The following column appeared in the Kinston Free Press one week after Queen Street United Methodist Church celebrated 100 years of ministry at the corner of Queen Street and Peyton Avenue in what is now downtown Kinston, North Carolina. I love being in ministry with saints and sinners of Queen Street and look forward to the challenges of another 100 years of ministry in Kinston.
This past Sunday, Queen Street United Methodist Church marked 100 years since our foremothers and forefathers walked from the corner of Caswell and Independence to the corner of Queen and Peyton to launch a new ministry.
While the move was only two blocks west and four blocks north, it represented a move in keeping with Kinston’s growth. I have been contemplating that move and remembering two heroes of scripture who made a much longer journey — Abraham and Sarah.
Abraham was called by God to leave the comfort of kin and homeland at the age of 90 and invited to “Go West” until God told him to stop. When he “arrived” at God’s spot some years later, God further promised Abraham that his descendants would be more numerous than the stars.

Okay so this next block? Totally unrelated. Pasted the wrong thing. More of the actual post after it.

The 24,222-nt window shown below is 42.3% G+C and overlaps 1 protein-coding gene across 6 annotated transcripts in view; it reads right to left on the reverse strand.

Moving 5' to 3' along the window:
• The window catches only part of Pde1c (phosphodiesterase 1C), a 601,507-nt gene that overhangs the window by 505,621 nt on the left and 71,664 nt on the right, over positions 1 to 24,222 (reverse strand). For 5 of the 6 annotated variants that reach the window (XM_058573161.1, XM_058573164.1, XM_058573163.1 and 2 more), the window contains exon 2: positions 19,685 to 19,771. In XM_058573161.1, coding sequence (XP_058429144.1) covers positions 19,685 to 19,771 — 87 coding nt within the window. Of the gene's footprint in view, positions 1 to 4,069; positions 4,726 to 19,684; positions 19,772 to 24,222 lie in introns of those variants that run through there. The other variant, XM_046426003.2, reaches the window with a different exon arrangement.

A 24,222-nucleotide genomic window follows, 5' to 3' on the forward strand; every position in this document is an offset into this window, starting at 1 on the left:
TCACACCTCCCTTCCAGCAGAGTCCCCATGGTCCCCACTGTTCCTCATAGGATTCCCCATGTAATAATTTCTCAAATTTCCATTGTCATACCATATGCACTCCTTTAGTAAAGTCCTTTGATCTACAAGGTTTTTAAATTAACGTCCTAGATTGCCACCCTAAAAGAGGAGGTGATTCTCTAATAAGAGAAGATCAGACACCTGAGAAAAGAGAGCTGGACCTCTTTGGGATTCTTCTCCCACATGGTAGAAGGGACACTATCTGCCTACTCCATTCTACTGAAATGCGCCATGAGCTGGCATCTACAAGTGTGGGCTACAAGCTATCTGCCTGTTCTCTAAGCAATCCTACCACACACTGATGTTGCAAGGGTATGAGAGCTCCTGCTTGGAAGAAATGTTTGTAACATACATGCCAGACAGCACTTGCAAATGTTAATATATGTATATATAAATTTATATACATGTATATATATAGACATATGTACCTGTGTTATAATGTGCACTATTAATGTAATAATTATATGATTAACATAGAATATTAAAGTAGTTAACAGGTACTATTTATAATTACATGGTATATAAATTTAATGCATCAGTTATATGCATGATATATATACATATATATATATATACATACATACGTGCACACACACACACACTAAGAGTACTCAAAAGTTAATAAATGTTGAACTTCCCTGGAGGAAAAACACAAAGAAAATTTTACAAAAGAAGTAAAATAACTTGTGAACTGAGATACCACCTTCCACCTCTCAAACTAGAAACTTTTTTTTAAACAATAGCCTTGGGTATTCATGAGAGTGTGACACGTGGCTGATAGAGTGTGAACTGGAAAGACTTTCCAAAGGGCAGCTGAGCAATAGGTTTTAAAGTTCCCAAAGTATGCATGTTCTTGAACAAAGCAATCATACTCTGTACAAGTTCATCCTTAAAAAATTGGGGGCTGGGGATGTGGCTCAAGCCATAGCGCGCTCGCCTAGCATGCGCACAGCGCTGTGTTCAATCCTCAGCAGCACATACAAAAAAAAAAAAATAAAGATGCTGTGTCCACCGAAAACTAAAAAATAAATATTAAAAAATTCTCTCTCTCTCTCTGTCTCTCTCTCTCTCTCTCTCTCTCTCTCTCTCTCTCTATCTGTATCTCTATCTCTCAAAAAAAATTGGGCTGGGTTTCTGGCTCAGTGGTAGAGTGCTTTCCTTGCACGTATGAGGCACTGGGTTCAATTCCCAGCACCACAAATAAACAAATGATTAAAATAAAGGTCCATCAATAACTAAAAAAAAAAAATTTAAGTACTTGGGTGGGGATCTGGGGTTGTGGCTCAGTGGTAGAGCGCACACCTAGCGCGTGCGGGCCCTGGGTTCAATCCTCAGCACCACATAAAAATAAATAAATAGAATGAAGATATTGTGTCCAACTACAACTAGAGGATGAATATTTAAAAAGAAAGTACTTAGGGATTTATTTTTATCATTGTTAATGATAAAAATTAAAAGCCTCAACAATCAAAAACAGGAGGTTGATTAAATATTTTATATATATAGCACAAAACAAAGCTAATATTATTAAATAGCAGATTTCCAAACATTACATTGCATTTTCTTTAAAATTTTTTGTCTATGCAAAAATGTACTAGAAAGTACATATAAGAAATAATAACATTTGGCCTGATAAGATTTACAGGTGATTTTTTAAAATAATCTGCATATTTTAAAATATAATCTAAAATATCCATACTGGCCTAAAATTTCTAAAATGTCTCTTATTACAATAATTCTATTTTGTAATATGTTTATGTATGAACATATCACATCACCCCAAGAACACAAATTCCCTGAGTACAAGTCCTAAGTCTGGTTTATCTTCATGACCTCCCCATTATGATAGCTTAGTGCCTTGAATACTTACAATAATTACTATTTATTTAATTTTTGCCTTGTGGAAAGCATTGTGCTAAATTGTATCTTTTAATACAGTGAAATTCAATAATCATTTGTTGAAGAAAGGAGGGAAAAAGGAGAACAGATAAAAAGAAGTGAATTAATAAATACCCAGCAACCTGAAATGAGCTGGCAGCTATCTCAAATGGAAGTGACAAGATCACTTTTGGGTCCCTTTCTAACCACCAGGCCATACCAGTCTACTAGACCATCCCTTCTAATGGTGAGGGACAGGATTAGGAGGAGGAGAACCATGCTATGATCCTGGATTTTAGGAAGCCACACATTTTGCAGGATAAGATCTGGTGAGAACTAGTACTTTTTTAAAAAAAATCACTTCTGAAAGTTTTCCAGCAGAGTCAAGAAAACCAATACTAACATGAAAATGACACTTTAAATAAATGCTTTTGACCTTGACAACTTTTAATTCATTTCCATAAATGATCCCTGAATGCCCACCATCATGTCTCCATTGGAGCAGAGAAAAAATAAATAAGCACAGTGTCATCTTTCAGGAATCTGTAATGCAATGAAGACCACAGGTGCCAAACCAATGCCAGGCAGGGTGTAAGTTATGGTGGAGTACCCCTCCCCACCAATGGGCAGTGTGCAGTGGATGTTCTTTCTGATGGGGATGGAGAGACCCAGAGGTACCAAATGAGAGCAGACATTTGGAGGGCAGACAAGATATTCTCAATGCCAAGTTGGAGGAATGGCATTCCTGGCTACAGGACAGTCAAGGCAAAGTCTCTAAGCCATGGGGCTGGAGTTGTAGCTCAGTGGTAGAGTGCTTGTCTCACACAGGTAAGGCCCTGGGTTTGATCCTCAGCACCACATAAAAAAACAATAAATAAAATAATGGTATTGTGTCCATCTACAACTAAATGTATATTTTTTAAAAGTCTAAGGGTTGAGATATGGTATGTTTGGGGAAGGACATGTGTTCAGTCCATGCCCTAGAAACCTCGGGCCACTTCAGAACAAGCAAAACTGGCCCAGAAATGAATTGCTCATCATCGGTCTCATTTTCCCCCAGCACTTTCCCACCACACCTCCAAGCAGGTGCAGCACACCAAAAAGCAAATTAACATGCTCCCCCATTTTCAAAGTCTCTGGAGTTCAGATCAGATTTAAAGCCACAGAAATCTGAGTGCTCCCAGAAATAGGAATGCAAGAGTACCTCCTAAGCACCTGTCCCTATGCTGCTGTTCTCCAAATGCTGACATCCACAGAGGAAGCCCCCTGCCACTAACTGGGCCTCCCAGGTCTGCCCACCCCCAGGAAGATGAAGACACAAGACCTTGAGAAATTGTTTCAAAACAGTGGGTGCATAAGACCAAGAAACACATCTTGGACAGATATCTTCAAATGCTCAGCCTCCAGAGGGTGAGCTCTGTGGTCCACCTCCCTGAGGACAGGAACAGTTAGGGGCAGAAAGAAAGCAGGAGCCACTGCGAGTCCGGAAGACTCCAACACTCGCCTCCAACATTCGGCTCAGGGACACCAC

We have to remember that Abraham and Sarah were an ancient (Abraham was 99 and Sarah was 89) and childless couple when this promise was made. Abraham must have felt like a fool. It’s one thing to travel to literally “God only knows where”; it’s quite another to start a family at the age of 100!
The writer of Hebrews sensed that Abraham understood what it was to be a part of the larger human quest. The writer says that as Abraham traveled west he “was looking forward to the city with foundations, whose architect and builder is God” (Hebrews 11:10).
As several institutions in our town turn 100 this year, what would “looking forward to the city” look like in our time? As Kinston rebounds from watching one industry after another leave town and even get dealt the blow of losing our Kinston Indians, are we “looking forward to the city” or just reminiscing? Are we dreaming God-sized dreams of what could be or languishing in stories of what used to be?
As I get older, I find myself leaning into the future with my kids.
I choose indoor plumbing over outhouses, air-conditioning over oscillating fans, iTunes over 45s, the Internet over chain-letters, and pesky mobile phones over shared party lines.
I choose a city that looks to what can be instead of what used to be.
I choose a city where God is the builder and architect and where the citizens seek the prosperity and peace of the city as a whole.
That kind of place will prosper, and my hunch is that her descendants will be like the stars.